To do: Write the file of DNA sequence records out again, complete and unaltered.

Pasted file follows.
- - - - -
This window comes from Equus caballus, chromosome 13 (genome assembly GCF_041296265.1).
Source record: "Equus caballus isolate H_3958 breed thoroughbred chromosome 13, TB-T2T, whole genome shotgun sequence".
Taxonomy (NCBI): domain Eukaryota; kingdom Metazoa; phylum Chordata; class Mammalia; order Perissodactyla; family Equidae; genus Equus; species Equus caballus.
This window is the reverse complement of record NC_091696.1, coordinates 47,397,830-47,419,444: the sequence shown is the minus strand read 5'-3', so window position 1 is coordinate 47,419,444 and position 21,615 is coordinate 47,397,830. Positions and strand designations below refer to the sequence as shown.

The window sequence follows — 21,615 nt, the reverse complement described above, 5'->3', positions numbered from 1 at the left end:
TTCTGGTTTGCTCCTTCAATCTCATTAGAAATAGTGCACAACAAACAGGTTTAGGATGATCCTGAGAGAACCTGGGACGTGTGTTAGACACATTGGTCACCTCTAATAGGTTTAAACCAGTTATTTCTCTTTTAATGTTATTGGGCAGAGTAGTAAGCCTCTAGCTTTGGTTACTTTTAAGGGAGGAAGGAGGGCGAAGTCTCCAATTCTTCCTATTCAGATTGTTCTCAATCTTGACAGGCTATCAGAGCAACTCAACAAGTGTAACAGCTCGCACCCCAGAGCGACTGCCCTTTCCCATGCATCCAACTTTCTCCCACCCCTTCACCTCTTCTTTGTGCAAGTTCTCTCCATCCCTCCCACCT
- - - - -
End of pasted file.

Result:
This window comes from Equus caballus, chromosome 13 (genome assembly GCF_041296265.1).
Source record: "Equus caballus isolate H_3958 breed thoroughbred chromosome 13, TB-T2T, whole genome shotgun sequence".
Taxonomy (NCBI): domain Eukaryota; kingdom Metazoa; phylum Chordata; class Mammalia; order Perissodactyla; family Equidae; genus Equus; species Equus caballus.
This window is the reverse complement of record NC_091696.1, coordinates 47,397,830-47,419,444: the sequence shown is the minus strand read 5'-3', so window position 1 is coordinate 47,419,444 and position 21,615 is coordinate 47,397,830. Positions and strand designations below refer to the sequence as shown.

The window sequence follows — 21,615 nt, the reverse complement described above, 5'->3', positions numbered from 1 at the left end:
TTCTGGTTTGCTCCTTCAATCTCATTAGAAATAGTGCACAACAAACAGGTTTAGGATGATCCTGAGAGAACCTGGGACGTGTGTTAGACACATTGGTCACCTCTAATAGGTTTAAACCAGTTATTTCTCTTTTAATGTTATTGGGCAGAGTAGTAAGCCTCTAGCTTTGGTTACTTTTAAGGGAGGAAGGAGGGCGAAGTCTCCAATTCTTCCTATTCAGATTGTTCTCAATCTTGACAGGCTATCAGAGCAACTCAACAAGTGTAACAGCTCGCACCCCAGAGCGACTGCCCTTTCCCATGCATCCAACTTTCTCCCACCCCTTCACCTCTTCTTTGTGCAAGTTCTCTCCATCCCTCCCACCT